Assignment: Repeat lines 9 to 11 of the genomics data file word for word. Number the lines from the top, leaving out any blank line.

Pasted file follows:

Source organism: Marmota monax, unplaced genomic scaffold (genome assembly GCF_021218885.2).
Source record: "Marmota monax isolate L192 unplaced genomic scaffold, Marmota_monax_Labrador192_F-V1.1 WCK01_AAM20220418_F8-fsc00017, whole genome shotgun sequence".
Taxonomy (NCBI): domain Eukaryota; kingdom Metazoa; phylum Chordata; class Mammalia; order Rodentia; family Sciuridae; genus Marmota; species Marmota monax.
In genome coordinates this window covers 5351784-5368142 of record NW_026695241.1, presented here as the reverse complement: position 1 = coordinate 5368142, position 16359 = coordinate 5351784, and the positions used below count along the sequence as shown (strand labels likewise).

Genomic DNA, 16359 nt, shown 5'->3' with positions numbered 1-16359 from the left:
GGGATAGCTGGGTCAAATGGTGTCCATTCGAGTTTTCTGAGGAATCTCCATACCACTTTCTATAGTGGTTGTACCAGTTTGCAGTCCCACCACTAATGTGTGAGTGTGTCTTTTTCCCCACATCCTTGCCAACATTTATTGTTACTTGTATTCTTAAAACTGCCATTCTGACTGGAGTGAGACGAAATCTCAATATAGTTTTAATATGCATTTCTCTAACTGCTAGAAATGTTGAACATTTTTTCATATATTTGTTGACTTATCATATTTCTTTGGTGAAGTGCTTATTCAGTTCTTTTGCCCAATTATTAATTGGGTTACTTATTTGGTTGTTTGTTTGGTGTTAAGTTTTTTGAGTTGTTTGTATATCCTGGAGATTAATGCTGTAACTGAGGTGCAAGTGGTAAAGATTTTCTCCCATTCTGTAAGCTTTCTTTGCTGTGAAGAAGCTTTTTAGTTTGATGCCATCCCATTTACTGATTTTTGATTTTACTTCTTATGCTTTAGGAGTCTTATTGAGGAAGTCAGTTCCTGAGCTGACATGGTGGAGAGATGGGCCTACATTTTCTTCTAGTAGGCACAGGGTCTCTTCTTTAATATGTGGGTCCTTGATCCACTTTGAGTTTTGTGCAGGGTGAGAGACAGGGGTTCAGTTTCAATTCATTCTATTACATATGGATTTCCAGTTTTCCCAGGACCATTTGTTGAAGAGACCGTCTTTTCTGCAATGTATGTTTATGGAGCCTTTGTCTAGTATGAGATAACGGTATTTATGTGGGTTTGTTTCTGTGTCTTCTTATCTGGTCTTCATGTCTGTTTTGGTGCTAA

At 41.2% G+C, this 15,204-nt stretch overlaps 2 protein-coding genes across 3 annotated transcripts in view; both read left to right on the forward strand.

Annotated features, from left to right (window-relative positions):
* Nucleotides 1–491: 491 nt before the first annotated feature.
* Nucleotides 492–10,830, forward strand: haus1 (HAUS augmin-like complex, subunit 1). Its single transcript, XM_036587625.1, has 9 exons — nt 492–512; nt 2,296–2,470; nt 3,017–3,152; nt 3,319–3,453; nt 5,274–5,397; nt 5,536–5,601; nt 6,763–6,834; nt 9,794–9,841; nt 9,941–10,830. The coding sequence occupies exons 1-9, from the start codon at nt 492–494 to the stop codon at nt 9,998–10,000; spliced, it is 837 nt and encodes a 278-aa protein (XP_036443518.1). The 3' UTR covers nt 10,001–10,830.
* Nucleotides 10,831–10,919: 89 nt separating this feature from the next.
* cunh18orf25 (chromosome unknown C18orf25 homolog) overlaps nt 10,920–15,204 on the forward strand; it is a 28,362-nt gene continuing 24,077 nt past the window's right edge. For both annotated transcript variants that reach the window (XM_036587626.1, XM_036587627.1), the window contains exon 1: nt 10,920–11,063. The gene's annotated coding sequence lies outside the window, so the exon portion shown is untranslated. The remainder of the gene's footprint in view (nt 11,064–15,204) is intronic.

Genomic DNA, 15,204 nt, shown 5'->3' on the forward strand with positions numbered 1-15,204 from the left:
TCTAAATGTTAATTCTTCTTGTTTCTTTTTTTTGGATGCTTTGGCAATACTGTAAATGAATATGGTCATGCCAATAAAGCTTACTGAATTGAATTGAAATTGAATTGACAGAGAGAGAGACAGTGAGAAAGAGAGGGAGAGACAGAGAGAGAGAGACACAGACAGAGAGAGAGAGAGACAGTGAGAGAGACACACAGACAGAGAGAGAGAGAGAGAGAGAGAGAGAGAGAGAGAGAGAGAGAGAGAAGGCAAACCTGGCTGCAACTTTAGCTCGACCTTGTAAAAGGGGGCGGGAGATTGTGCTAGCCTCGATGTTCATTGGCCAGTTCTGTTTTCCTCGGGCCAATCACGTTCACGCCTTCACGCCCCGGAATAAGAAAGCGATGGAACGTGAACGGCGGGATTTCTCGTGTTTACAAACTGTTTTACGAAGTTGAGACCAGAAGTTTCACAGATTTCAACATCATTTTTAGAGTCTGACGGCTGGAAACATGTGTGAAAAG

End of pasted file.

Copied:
* Nucleotides 1–491: 491 nt before the first annotated feature.
* Nucleotides 492–10,830, forward strand: haus1 (HAUS augmin-like complex, subunit 1). Its single transcript, XM_036587625.1, has 9 exons — nt 492–512; nt 2,296–2,470; nt 3,017–3,152; nt 3,319–3,453; nt 5,274–5,397; nt 5,536–5,601; nt 6,763–6,834; nt 9,794–9,841; nt 9,941–10,830. The coding sequence occupies exons 1-9, from the start codon at nt 492–494 to the stop codon at nt 9,998–10,000; spliced, it is 837 nt and encodes a 278-aa protein (XP_036443518.1). The 3' UTR covers nt 10,001–10,830.
* Nucleotides 10,831–10,919: 89 nt separating this feature from the next.